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sources; however, such alternative sources could increase our merchandise costs and supply chain lead time, result in a temporary reduction in store inventory levels, reduce our selection, or reduce the quality of our merchandise, and an inability to obtain alternative sources could adversely affect our sales.

 

Distribution and Transportation

 

Our stores are currently supported by distribution centers for non-refrigerated merchandise located strategically throughout our geographic footprint. We also have a distribution center in Amsterdam, New York under construction which is expected to be completed in 2019. We lease additional temporary warehouse space as necessary to support our distribution needs. We also have purchased a cold storage facility, and we are testing the self-distribution of fresh and frozen products, an initiative which we call “DG Fresh.” We continually analyze and rebalance the network to ensure that it remains efficient and provides the service levels our stores require. See “—Properties” below for additional information pertaining to our distribution centers.

 

Most of our merchandise flows through our distribution centers and is delivered to our stores by third-party trucking firms, utilizing our trailers. We also own approximately 200 semi-trailer trucks with which we transport our merchandise. In addition, vendors or third-party distributors deliver or ship certain food items and other merchandise directly to our stores.

 

Seasonality

 

Our business is somewhat seasonal. Generally, our most profitable sales mix occurs in the fourth quarter, which includes the Christmas selling season. In addition, our quarterly results can be affected by the timing of certain holidays, and the timing of new store openings and store closings, and the amount of sales contributed by new and existing stores. We typically purchase substantial amounts of inventory and incur higher shipping and payroll costs in the third quarter in anticipation of increased sales activity during the fourth quarter. See Note 11 to the consolidated financial statements for additional information.

 

Our Competition

 

We operate in the basic discount consumer goods market, which is highly competitive with respect to price, customers, store location, merchandise quality, assortment and presentation, service offerings, in-stock consistency, customer service, promotional activity, employees, and market share. We compete with discount stores and many other retailers, including mass merchandise, warehouse club, grocery, drug, convenience, variety, online, and certain specialty stores. These other retail companies operate stores in many of the areas where we operate, and many of them engage in extensive advertising and marketing efforts. Our direct competitors include Family Dollar, Dollar Tree, Big Lots, Fred’s, 99 Cents Only and various local, independent operators, as well as Walmart, Target, Kroger, Aldi, Lidl, Walgreens, CVS, and RiteAid, among others. Certain of our competitors have greater financial, distribution, marketing and other resources than we do and may be able to secure better arrangements from suppliers than we can. Competition has intensified and we believe it will continue to do so as competitors move into or increase their presence in our geographic and product markets and increase the availability of mobile, web-based and other digital technology to facilitate a more convenient and competitive customer online and in-store shopping experience.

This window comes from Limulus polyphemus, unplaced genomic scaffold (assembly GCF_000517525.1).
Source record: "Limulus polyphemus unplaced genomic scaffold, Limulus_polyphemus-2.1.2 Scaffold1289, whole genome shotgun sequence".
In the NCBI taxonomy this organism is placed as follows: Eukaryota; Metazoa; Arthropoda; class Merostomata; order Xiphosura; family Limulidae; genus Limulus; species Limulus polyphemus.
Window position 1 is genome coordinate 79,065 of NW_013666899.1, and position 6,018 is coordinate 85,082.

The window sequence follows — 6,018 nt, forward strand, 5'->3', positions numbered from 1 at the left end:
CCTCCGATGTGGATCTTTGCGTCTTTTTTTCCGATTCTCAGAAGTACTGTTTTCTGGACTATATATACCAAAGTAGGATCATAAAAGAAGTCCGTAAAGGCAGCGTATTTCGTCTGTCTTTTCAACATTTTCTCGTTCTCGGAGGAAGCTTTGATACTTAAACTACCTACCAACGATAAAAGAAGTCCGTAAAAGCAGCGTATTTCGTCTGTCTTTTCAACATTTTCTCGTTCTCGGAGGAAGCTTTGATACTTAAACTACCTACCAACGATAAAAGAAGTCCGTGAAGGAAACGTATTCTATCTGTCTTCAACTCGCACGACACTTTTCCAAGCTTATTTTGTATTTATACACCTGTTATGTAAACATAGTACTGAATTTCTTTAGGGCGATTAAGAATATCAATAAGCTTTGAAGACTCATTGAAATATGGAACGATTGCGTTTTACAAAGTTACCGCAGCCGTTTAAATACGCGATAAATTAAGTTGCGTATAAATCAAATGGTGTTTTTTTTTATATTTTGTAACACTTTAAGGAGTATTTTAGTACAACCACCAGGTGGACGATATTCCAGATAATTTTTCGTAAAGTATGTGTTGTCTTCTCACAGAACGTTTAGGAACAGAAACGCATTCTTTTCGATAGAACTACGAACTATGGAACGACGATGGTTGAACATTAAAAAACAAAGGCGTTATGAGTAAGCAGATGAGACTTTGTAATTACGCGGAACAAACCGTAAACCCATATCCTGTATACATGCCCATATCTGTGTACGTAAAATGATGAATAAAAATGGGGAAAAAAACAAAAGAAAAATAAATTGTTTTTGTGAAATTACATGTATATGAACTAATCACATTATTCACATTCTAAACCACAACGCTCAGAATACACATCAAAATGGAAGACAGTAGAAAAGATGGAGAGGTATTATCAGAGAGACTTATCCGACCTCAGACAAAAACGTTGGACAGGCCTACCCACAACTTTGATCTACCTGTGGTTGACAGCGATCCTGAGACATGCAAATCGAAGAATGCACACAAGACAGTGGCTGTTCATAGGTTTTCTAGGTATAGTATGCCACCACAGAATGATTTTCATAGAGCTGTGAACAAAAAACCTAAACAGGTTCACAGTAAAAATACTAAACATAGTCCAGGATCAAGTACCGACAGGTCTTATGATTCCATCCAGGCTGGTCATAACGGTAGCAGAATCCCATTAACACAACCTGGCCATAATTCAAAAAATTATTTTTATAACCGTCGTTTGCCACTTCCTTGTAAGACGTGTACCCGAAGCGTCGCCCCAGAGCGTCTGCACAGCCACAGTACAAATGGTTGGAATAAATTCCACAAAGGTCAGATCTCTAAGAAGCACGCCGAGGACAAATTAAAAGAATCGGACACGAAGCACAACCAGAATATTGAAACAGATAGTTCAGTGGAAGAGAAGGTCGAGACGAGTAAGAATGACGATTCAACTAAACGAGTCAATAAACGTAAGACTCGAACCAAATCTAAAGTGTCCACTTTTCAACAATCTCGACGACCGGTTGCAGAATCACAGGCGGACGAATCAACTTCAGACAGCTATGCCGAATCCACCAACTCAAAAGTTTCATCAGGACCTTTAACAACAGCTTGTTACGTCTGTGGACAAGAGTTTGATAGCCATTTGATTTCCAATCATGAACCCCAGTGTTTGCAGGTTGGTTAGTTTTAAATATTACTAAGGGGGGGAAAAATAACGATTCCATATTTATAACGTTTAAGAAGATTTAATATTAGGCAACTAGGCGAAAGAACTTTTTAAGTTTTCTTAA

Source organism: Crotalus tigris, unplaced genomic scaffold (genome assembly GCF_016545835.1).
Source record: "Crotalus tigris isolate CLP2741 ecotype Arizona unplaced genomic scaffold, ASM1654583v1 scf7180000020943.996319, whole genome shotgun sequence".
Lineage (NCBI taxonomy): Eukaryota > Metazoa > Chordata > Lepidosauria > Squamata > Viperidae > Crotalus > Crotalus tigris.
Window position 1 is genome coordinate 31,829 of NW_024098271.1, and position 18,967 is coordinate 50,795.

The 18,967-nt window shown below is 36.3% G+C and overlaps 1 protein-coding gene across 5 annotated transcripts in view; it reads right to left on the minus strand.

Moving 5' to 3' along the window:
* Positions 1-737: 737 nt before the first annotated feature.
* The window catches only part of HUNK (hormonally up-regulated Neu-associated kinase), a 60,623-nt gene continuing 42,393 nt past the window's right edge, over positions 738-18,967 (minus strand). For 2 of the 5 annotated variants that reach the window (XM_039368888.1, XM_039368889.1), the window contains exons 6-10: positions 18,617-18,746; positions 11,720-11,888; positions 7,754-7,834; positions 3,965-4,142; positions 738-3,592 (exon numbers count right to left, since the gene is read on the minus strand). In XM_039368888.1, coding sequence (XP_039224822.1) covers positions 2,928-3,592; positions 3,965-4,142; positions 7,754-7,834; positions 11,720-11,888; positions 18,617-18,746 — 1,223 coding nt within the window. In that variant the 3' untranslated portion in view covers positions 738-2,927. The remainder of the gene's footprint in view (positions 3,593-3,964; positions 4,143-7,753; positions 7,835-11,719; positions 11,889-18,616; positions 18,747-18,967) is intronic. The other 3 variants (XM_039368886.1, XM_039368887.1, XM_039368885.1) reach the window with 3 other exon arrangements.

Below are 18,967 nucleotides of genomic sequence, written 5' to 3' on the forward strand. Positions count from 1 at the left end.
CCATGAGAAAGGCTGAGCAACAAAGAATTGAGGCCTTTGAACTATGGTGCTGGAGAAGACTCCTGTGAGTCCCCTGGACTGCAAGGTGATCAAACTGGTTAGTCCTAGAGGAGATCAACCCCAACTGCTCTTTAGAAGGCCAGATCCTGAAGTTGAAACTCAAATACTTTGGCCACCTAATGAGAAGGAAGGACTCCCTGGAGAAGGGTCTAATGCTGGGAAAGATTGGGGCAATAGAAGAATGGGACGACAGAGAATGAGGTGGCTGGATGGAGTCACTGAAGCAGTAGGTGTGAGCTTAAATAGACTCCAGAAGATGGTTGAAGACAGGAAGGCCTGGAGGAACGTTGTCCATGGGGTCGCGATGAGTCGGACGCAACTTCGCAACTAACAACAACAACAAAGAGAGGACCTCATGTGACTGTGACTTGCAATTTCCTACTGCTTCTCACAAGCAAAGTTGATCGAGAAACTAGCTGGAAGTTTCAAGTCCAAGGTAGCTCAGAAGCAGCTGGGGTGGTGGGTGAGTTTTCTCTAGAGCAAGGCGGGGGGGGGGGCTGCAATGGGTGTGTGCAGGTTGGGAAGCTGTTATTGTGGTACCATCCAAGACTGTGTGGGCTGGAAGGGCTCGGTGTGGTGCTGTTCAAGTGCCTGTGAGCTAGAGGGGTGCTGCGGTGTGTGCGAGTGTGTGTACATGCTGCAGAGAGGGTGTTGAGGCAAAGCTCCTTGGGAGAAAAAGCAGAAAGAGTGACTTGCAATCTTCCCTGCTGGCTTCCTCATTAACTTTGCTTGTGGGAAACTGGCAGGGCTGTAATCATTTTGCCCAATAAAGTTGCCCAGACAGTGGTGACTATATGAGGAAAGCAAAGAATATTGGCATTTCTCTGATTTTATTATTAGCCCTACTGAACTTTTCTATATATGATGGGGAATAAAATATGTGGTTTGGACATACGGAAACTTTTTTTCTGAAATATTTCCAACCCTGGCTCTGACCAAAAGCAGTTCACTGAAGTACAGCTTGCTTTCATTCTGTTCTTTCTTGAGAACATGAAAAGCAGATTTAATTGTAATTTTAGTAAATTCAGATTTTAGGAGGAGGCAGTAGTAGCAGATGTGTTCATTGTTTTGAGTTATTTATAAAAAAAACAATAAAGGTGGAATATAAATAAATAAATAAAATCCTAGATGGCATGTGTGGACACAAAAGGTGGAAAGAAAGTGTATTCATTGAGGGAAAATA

We believe that we differentiate ourselves from other forms of retailing by offering consistently low prices in a convenient, small-store format. We believe that we are able to maintain competitive prices due in part to our low-cost operating structure and the relatively limited assortment of products offered. Purchasing large volumes of merchandise within our focused assortment in each merchandise category allows us to keep our average costs low, contributing to our ability to offer competitive everyday low prices to our customers. See “—Our Business Model” above for further discussion of our competitive situation.

 

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Our Employees

 

As of March 1, 2019, we employed approximately 135,000 full-time and part-time employees, including divisional and regional managers, district managers, store managers, other store personnel and distribution center and administrative personnel. We have increasingly focused on recruiting, training, motivating and retaining employees, and we believe that the quality, performance and morale of our employees continue to be an important part of our success in recent years. We believe our overall relationship with our employees is good.

 

Our Trademarks

 

We own marks that are registered with the United States Patent and Trademark Office and are protected under applicable intellectual property laws. We attempt to obtain registration of our trademarks whenever practicable and to pursue vigorously any infringement of those marks. Our trademark registrations have various expiration dates; however, assuming that the trademark registrations are properly renewed, they have a perpetual duration. We also hold an exclusive license to the Rexall brand through at least March 5, 2026.

 

Available Information